Q: What has reading done for you from both personal and professional perspectives?
A: Well, I'm an actor and there is no such thing as an actor who doesn't read. Without the ability to read well, it would be very difficult to get work because we have to be knowledgeable about a diverse body of work, like the classic plays by Ibsen, Chekov, Shakespeare, Odets, Inge, and Williams. Some actors are even dyslexic, but that doesn't seem to deter them. It is more important to have a passion to learn and develop those skills by pushing aside the obstacles.
Q: Were you a good reader as a child? Do you remember learning to read?
Did your own children learn to read easily?
A: I was a very good reader as a child. I began reading for real around the age of eight. My first book was "Black Beauty." I think my children were like the rest of the children in this country. I remember reading to them, and our houses have always been full of books; but as long as the television is on, there is little or no incentive for reading.
Q: Were you surprised by anything you've learned from A Tale of Two Schools about the current state of reading in America? Disappointed?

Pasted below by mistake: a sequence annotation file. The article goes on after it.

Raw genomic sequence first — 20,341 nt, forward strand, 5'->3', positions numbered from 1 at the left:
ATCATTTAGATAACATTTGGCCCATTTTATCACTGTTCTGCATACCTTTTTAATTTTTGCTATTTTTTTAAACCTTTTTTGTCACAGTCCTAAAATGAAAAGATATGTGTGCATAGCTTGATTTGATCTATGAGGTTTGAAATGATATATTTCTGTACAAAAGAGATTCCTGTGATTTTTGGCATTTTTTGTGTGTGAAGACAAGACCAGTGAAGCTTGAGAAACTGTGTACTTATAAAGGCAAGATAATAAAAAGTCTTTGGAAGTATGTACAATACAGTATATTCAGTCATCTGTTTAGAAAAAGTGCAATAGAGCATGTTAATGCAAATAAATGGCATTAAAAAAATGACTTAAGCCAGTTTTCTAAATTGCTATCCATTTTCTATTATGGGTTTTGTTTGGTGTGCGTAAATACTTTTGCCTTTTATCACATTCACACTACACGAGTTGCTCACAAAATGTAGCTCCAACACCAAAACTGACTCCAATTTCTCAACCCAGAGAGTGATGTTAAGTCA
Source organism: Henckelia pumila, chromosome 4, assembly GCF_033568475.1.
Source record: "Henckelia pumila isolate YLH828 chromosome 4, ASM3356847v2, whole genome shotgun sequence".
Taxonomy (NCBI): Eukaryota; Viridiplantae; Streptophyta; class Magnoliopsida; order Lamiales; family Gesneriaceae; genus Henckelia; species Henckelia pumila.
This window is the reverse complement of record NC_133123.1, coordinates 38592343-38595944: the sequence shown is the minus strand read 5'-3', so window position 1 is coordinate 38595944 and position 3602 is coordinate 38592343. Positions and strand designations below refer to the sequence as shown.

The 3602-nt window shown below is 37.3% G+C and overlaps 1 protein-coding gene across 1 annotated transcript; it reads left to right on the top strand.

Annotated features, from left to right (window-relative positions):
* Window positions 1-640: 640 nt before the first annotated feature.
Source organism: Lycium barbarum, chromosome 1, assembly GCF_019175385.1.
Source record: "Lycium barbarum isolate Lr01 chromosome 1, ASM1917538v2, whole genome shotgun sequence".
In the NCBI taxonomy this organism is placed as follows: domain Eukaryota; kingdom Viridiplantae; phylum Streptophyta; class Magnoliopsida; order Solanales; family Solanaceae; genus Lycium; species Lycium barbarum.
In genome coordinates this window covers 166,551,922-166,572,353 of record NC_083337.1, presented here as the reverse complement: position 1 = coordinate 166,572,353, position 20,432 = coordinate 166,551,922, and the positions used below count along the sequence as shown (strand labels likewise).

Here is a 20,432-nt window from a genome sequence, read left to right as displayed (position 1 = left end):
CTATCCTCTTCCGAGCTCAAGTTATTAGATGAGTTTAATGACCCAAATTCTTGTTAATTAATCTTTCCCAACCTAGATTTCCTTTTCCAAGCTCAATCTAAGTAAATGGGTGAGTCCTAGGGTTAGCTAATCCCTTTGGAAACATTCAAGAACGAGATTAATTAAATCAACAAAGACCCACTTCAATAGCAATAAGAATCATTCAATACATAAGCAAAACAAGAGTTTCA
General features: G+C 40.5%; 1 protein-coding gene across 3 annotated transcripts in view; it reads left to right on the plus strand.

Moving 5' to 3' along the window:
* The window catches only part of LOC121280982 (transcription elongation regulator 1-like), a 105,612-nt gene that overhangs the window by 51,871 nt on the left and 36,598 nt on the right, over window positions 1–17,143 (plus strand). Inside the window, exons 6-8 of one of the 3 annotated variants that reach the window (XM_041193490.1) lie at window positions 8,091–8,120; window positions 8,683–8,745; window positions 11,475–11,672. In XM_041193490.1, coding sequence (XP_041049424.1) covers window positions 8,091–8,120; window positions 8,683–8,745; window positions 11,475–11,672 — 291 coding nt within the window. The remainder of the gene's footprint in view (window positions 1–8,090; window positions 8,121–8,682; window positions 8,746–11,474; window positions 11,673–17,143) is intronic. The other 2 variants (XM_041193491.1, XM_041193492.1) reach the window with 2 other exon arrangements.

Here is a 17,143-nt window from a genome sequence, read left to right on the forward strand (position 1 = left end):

A: Unfortunately I was not surprised about the current state of reading in
America. I am disappointed. I grew up with books, which I believe are the main food for imagination. Today's youth are glued to the television set and that almost completely stifles imagination.
Q: Do you have a theory about the problems facing struggling readers today?
A: If television is the continuing wave of the future, then reading as we know it may come to be a thing of the past. We've seen that television has the power to educate as well as entertain. This happens on a basic level.
But it does not then encourage people to turn off the television and pick
up a book instead.
Q: Why did you make time to narrate our show?
A: I made time to narrate your show because I believe any encouragement of reading and education is necessary.